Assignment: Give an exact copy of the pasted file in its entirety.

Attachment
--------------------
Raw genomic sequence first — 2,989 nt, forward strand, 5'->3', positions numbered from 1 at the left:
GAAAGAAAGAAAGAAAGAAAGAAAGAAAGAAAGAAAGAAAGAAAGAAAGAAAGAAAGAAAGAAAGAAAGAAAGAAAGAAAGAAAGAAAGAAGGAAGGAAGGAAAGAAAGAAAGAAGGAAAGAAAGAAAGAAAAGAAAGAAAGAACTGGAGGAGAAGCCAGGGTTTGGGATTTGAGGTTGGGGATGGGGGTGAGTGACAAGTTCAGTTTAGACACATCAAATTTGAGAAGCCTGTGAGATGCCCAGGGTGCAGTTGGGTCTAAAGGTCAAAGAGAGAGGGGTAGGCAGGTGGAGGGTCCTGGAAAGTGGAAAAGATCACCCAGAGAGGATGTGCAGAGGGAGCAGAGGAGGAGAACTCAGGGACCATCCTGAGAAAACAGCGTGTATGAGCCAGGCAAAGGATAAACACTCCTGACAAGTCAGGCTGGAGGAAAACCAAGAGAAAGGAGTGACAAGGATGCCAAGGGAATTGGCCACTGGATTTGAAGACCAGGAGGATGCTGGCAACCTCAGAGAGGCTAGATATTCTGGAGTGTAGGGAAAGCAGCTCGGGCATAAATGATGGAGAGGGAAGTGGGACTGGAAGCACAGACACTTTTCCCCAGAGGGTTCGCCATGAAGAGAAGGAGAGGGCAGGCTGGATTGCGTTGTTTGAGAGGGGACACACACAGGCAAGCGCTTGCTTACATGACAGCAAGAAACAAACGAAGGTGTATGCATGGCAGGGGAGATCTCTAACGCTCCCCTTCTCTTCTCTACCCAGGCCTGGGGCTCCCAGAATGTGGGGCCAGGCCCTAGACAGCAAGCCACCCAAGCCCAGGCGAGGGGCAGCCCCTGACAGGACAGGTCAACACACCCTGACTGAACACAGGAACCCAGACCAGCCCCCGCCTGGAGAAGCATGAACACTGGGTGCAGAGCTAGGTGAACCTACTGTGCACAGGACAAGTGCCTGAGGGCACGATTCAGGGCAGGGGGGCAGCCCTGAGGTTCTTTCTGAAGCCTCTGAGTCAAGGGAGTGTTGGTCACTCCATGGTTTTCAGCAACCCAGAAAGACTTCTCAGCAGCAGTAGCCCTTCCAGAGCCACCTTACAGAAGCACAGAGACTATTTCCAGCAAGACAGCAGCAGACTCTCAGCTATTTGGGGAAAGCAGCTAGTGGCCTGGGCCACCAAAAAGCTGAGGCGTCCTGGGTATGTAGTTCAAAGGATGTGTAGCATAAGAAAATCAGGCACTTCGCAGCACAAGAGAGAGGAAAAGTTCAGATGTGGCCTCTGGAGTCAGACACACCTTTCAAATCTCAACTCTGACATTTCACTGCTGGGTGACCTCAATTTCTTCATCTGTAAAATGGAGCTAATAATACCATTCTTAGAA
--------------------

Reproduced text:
Raw genomic sequence first — 2,989 nt, forward strand, 5'->3', positions numbered from 1 at the left:
GAAAGAAAGAAAGAAAGAAAGAAAGAAAGAAAGAAAGAAAGAAAGAAAGAAAGAAAGAAAGAAAGAAAGAAAGAAAGAAAGAAAGAAAGAAGGAAGGAAGGAAAGAAAGAAAGAAGGAAAGAAAGAAAGAAAAGAAAGAAAGAACTGGAGGAGAAGCCAGGGTTTGGGATTTGAGGTTGGGGATGGGGGTGAGTGACAAGTTCAGTTTAGACACATCAAATTTGAGAAGCCTGTGAGATGCCCAGGGTGCAGTTGGGTCTAAAGGTCAAAGAGAGAGGGGTAGGCAGGTGGAGGGTCCTGGAAAGTGGAAAAGATCACCCAGAGAGGATGTGCAGAGGGAGCAGAGGAGGAGAACTCAGGGACCATCCTGAGAAAACAGCGTGTATGAGCCAGGCAAAGGATAAACACTCCTGACAAGTCAGGCTGGAGGAAAACCAAGAGAAAGGAGTGACAAGGATGCCAAGGGAATTGGCCACTGGATTTGAAGACCAGGAGGATGCTGGCAACCTCAGAGAGGCTAGATATTCTGGAGTGTAGGGAAAGCAGCTCGGGCATAAATGATGGAGAGGGAAGTGGGACTGGAAGCACAGACACTTTTCCCCAGAGGGTTCGCCATGAAGAGAAGGAGAGGGCAGGCTGGATTGCGTTGTTTGAGAGGGGACACACACAGGCAAGCGCTTGCTTACATGACAGCAAGAAACAAACGAAGGTGTATGCATGGCAGGGGAGATCTCTAACGCTCCCCTTCTCTTCTCTACCCAGGCCTGGGGCTCCCAGAATGTGGGGCCAGGCCCTAGACAGCAAGCCACCCAAGCCCAGGCGAGGGGCAGCCCCTGACAGGACAGGTCAACACACCCTGACTGAACACAGGAACCCAGACCAGCCCCCGCCTGGAGAAGCATGAACACTGGGTGCAGAGCTAGGTGAACCTACTGTGCACAGGACAAGTGCCTGAGGGCACGATTCAGGGCAGGGGGGCAGCCCTGAGGTTCTTTCTGAAGCCTCTGAGTCAAGGGAGTGTTGGTCACTCCATGGTTTTCAGCAACCCAGAAAGACTTCTCAGCAGCAGTAGCCCTTCCAGAGCCACCTTACAGAAGCACAGAGACTATTTCCAGCAAGACAGCAGCAGACTCTCAGCTATTTGGGGAAAGCAGCTAGTGGCCTGGGCCACCAAAAAGCTGAGGCGTCCTGGGTATGTAGTTCAAAGGATGTGTAGCATAAGAAAATCAGGCACTTCGCAGCACAAGAGAGAGGAAAAGTTCAGATGTGGCCTCTGGAGTCAGACACACCTTTCAAATCTCAACTCTGACATTTCACTGCTGGGTGACCTCAATTTCTTCATCTGTAAAATGGAGCTAATAATACCATTCTTAGAA